The Value Of A Blank Slate

New arrivals to the region likely know next to nothing about your brand. Here’s why that’s a good thing.

 
Aaron Pugh

 

Earlier this month, with one week of vacation time and one Jeep filled to the brim with books, musical instruments, and all the various possessions we’ve managed to collect in our three decades on Earth, my wife and I set off on a cross-country trip from Washington, DC, to our new home in the Valley of the Sun — Phoenix, AZ.

In addition to experiencing some of the prettiest scenery (and scariest drivers) our country has to offer, I saw the branches of many of the cooperatives I’d heard about, studied, and interacted with at conferences or during phone interviews but had never actually seen in their element. (Unfortunately, the itinerary did not permit enough time to go in and tour these branches.)

Seeing these branches reminded me of how valuable a community-oriented business can be. If you ever feel like the world has become a conglomerated array of big brands, you’re not alone, and that effect is significantly magnified within a one-mile radius of any interstate. We passed hundreds of Walmarts, Outback Steakhouses, Shell Stations, Days Inns, and all the other major chains a weary road warrior apparently needs. And because of the proliferation across the country, we knew exactly what we were going to get from each and every one of them before we even stepped through the door.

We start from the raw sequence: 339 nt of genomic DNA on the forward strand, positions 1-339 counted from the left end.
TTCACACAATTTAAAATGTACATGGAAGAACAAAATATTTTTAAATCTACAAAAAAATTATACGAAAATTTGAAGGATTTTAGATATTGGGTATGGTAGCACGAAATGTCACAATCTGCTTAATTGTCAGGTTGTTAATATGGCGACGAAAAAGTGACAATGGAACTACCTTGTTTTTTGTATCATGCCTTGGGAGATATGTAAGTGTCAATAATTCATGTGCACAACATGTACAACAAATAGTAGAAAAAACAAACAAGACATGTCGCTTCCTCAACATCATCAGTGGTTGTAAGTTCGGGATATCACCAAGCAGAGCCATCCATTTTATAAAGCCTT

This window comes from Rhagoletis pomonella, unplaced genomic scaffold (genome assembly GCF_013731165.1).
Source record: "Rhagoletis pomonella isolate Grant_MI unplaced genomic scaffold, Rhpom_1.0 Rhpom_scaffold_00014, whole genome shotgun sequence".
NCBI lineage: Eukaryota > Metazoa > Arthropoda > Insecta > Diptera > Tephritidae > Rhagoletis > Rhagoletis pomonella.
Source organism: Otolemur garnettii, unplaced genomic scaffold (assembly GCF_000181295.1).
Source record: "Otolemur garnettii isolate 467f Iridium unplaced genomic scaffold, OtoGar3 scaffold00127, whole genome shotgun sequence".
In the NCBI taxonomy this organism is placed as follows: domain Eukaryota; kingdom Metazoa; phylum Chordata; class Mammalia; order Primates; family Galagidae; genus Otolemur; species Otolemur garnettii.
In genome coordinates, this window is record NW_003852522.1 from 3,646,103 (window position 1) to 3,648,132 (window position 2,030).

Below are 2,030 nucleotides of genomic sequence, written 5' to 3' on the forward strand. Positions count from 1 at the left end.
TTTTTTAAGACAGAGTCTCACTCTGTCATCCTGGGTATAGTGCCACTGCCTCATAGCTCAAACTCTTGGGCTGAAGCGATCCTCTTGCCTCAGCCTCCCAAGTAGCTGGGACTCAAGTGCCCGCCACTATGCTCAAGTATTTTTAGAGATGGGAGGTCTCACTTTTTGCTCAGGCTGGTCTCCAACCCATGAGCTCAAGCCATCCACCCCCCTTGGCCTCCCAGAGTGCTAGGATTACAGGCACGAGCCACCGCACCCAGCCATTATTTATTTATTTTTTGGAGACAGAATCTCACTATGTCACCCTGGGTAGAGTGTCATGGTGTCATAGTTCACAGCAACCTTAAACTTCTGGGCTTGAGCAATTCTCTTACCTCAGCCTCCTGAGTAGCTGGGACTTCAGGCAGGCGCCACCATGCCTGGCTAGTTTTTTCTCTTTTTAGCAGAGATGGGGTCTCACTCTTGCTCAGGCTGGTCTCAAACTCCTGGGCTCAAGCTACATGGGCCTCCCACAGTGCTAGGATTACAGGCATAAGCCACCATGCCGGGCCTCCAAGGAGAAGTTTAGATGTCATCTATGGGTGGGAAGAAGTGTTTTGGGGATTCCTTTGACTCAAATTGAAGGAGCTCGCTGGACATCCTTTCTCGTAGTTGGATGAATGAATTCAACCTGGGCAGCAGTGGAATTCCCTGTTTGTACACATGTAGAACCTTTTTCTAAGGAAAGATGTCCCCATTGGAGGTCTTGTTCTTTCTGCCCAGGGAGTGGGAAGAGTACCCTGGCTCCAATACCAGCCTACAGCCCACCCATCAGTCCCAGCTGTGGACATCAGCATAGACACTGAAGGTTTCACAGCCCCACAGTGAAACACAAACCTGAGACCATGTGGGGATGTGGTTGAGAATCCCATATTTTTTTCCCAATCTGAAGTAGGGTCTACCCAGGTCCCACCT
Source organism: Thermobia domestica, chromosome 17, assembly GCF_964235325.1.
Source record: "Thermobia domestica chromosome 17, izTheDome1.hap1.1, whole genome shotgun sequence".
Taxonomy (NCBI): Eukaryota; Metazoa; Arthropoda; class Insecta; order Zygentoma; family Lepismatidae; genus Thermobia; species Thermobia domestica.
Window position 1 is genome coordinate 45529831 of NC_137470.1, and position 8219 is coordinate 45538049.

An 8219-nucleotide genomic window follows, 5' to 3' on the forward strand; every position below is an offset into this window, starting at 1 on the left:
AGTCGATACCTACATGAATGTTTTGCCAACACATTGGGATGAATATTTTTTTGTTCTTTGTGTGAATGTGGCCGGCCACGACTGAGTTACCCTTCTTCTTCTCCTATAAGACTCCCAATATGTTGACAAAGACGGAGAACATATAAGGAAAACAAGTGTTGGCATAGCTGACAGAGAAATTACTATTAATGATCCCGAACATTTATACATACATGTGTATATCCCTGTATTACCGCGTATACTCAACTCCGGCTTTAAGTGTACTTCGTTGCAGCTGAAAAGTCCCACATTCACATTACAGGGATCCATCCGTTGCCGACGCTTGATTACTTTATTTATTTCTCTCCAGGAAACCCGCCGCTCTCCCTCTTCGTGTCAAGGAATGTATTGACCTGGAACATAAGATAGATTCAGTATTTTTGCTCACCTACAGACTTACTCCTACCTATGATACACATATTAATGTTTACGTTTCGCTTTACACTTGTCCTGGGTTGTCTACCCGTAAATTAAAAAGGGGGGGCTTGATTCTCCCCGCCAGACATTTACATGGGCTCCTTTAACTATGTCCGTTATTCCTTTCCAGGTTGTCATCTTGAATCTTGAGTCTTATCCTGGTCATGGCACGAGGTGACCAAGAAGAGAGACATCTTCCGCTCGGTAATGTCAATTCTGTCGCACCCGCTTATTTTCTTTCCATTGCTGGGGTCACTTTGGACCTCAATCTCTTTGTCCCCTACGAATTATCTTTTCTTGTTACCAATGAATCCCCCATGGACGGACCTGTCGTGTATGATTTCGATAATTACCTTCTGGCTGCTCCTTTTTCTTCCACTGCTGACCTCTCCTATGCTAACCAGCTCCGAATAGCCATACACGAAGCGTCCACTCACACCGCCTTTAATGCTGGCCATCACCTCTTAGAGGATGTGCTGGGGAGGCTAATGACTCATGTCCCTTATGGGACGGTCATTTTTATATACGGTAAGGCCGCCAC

Consumers also know exactly what they’re going to get from the big banks and for-profit institutions. More often than not, they’re hardly thrilled with the prospect. And no matter where they go, that brand will always be the same.

When a new member moves to your area, you might be at a disadvantage in terms of brand awareness, but you’ll also have the advantage of a clean slate. Nimble, progressive credit unions shouldn’t feel tempted to try a one-size-fits-all approach.  Instead, they should embrace the freedom to focus on what they do best, in specific communities or for specific groups who need them most.

Every credit union wants to grow, expand, and thrive, but as you do so, think carefully about the reasons behind such activity. Be careful to not lose whatever it is that makes you distinct and sets your brand apart from the masses.

Our upcoming edition of Technolgy@CU profiles many models for branches and contact centers and offers lessons gleaned from credit unions that know there’s more than one road to success. Look for this issue along with the 2Q 2013 edition of Credit Union Strategy & Performance (CUSP), arriving on desks this fall.

 
 

Sept. 9, 2013


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